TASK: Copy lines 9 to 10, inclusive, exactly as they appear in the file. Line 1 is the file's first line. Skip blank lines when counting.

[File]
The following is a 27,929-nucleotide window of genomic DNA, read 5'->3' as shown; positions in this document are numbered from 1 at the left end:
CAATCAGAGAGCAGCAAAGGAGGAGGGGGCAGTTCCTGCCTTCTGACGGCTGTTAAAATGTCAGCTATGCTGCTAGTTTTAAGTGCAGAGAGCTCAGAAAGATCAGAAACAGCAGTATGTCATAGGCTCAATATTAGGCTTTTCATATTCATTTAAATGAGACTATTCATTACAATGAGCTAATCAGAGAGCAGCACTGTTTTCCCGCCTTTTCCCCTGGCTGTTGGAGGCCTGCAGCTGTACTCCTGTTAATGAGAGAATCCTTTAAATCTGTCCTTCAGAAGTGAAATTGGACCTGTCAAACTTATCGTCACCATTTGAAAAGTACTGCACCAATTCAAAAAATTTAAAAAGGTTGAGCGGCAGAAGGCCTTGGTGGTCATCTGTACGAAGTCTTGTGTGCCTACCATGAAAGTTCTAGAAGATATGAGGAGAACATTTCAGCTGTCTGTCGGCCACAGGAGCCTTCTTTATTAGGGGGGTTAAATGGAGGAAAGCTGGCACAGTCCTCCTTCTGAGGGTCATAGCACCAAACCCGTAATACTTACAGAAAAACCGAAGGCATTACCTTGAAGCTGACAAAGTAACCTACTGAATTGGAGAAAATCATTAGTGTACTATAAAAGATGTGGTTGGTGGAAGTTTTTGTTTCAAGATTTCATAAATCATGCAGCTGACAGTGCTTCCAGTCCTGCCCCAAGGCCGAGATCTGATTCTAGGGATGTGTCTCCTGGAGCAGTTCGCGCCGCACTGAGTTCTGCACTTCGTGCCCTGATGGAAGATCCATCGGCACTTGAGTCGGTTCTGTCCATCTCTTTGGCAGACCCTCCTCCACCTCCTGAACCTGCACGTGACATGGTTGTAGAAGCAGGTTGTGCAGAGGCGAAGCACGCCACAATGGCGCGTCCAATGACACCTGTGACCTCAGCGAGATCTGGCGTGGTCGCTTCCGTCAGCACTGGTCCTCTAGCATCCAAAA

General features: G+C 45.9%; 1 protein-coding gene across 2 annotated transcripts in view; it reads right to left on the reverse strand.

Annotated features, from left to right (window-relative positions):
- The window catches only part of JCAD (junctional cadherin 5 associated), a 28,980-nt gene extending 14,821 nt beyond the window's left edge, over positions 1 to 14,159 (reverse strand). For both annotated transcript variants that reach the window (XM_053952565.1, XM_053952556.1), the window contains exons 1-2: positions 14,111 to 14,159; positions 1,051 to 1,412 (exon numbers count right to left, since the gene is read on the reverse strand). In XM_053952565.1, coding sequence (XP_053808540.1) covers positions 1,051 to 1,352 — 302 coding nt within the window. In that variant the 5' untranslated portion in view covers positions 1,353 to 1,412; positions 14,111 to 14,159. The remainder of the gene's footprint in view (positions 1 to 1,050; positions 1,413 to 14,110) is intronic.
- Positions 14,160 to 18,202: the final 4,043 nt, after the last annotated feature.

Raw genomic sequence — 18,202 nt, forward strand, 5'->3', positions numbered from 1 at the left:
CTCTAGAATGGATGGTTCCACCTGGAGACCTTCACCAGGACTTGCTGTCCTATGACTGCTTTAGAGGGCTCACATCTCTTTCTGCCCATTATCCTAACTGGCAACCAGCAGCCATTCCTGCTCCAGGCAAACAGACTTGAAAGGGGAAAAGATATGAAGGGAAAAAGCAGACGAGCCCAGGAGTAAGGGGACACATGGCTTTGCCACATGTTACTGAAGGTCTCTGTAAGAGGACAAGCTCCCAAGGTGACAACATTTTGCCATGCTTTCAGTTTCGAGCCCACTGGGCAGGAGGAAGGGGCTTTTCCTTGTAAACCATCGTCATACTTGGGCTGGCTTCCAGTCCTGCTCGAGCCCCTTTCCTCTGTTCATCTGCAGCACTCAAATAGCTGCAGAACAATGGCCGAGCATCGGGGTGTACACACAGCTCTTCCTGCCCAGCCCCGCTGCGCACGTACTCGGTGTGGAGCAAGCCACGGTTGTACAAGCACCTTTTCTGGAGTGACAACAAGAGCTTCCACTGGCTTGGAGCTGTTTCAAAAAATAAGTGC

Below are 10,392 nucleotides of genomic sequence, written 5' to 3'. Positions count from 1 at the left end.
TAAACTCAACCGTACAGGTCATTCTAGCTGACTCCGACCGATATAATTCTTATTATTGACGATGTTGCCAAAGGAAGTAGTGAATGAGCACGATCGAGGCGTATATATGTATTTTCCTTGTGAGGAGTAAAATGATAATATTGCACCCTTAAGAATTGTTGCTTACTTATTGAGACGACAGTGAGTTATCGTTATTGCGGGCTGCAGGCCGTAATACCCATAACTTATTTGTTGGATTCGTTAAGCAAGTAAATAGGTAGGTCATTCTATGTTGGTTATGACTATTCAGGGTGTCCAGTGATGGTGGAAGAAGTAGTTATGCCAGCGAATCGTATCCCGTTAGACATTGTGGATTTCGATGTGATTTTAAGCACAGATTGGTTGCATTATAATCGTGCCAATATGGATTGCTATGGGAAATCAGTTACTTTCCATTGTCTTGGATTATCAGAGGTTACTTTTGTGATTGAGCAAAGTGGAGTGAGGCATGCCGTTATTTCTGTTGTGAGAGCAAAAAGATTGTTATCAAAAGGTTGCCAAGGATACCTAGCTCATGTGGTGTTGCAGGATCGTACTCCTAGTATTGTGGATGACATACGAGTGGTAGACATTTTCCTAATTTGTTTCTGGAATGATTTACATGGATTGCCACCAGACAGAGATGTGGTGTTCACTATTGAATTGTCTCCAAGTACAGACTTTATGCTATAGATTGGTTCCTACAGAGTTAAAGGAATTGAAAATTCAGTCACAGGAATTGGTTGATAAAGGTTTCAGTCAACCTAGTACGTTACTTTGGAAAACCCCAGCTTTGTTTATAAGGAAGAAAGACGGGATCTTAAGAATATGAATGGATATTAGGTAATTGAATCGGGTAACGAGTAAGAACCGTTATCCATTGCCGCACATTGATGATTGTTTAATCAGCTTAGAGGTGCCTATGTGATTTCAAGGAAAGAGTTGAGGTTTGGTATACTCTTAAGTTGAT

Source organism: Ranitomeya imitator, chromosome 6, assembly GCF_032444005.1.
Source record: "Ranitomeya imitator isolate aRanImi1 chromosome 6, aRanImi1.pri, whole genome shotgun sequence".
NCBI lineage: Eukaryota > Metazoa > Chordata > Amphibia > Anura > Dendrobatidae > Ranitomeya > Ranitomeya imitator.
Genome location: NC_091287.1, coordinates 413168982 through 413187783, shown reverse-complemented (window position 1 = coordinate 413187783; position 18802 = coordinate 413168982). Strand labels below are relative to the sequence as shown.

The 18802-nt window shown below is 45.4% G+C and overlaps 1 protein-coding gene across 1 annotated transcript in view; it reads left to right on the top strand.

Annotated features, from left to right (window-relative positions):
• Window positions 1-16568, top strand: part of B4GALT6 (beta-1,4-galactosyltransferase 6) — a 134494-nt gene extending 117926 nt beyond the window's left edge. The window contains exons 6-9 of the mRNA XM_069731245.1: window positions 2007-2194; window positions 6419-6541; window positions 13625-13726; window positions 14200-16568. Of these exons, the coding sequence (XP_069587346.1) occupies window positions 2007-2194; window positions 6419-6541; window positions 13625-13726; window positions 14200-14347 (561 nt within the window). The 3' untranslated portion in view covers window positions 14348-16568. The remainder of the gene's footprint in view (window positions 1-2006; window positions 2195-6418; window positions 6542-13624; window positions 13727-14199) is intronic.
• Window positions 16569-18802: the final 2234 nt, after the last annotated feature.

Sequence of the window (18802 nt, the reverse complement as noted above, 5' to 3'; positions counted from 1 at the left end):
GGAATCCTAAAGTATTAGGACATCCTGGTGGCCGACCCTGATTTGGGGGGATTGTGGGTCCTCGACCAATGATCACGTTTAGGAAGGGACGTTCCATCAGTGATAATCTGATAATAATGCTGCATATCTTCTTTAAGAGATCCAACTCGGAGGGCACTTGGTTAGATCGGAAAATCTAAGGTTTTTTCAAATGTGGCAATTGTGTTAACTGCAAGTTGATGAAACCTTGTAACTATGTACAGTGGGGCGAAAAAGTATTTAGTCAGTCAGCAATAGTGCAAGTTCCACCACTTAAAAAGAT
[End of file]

Below are 10,392 nucleotides of genomic sequence, written 5' to 3'. Positions count from 1 at the left end.
TAAACTCAACCGTACAGGTCATTCTAGCTGACTCCGACCGATATAATTCTTATTATTGACGATGTTGCCAAAGGAAGTAGTGAATGAGCACGATCGAGGCGTATATATGTATTTTCCTTGTGAGGAGTAAAATGATAATATTGCACCCTTAAGAATTGTTGCTTACTTATTGAGACGACAGTGAGTTATCGTTATTGCGGGCTGCAGGCCGTAATACCCATAACTTATTTGTTGGATTCGTTAAGCAAGTAAATAGGTAGGTCATTCTATGTTGGTTATGACTATTCAGGGTGTCCAGTGATGGTGGAAGAAGTAGTTATGCCAGCGAATCGTATCCCGTTAGACATTGTGGATTTCGATGTGATTTTAAGCACAGATTGGTTGCATTATAATCGTGCCAATATGGATTGCTATGGGAAATCAGTTACTTTCCATTGTCTTGGATTATCAGAGGTTACTTTTGTGATTGAGCAAAGTGGAGTGAGGCATGCCGTTATTTCTGTTGTGAGAGCAAAAAGATTGTTATCAAAAGGTTGCCAAGGATACCTAGCTCATGTGGTGTTGCAGGATCGTACTCCTAGTATTGTGGATGACATACGAGTGGTAGACATTTTCCTAATTTGTTTCTGGAATGATTTACATGGATTGCCACCAGACAGAGATGTGGTGTTCACTATTGAATTGTCTCCAAGTACAGACTTTATGCTATAGATTGGTTCCTACAGAGTTAAAGGAATTGAAAATTCAGTCACAGGAATTGGTTGATAAAGGTTTCAGTCAACCTAGTACGTTACTTTGGAAAACCCCAGCTTTGTTTATAAGGAAGAAAGACGGGATCTTAAGAATATGAATGGATATTAGGTAATTGAATCGGGTAACGAGTAAGAACCGTTATCCATTGCCGCACATTGATGATTGTTTAATCAGCTTAGAGGTGCCTATGTGATTTCAAGGAAAGAGTTGAGGTTTGGTATACTCTTAAGTTGAT